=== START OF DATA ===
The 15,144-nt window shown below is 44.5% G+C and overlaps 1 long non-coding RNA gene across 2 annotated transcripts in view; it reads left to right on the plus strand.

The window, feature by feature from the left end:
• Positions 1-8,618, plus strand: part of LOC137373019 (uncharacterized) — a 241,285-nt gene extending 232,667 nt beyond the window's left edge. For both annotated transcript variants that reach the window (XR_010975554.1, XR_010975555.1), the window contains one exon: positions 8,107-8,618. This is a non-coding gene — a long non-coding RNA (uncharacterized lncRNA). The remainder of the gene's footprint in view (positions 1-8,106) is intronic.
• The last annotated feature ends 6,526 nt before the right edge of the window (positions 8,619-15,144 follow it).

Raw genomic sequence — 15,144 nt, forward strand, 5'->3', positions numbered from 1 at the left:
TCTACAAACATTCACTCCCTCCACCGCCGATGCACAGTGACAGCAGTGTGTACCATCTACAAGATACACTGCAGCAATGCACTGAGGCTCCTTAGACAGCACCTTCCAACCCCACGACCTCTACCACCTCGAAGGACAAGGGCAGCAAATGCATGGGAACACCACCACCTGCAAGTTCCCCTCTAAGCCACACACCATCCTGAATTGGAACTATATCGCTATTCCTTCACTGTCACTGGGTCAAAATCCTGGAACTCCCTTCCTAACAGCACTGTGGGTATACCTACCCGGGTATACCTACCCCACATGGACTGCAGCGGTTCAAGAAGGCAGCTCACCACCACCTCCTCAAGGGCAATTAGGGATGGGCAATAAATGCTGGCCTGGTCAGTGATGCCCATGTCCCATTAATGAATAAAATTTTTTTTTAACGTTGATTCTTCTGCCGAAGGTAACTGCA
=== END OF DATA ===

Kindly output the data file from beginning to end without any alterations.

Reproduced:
The 15,144-nt window shown below is 44.5% G+C and overlaps 1 long non-coding RNA gene across 2 annotated transcripts in view; it reads left to right on the plus strand.

The window, feature by feature from the left end:
• Positions 1-8,618, plus strand: part of LOC137373019 (uncharacterized) — a 241,285-nt gene extending 232,667 nt beyond the window's left edge. For both annotated transcript variants that reach the window (XR_010975554.1, XR_010975555.1), the window contains one exon: positions 8,107-8,618. This is a non-coding gene — a long non-coding RNA (uncharacterized lncRNA). The remainder of the gene's footprint in view (positions 1-8,106) is intronic.
• The last annotated feature ends 6,526 nt before the right edge of the window (positions 8,619-15,144 follow it).

Raw genomic sequence — 15,144 nt, forward strand, 5'->3', positions numbered from 1 at the left:
TCTACAAACATTCACTCCCTCCACCGCCGATGCACAGTGACAGCAGTGTGTACCATCTACAAGATACACTGCAGCAATGCACTGAGGCTCCTTAGACAGCACCTTCCAACCCCACGACCTCTACCACCTCGAAGGACAAGGGCAGCAAATGCATGGGAACACCACCACCTGCAAGTTCCCCTCTAAGCCACACACCATCCTGAATTGGAACTATATCGCTATTCCTTCACTGTCACTGGGTCAAAATCCTGGAACTCCCTTCCTAACAGCACTGTGGGTATACCTACCCGGGTATACCTACCCCACATGGACTGCAGCGGTTCAAGAAGGCAGCTCACCACCACCTCCTCAAGGGCAATTAGGGATGGGCAATAAATGCTGGCCTGGTCAGTGATGCCCATGTCCCATTAATGAATAAAATTTTTTTTTAACGTTGATTCTTCTGCCGAAGGTAACTGCA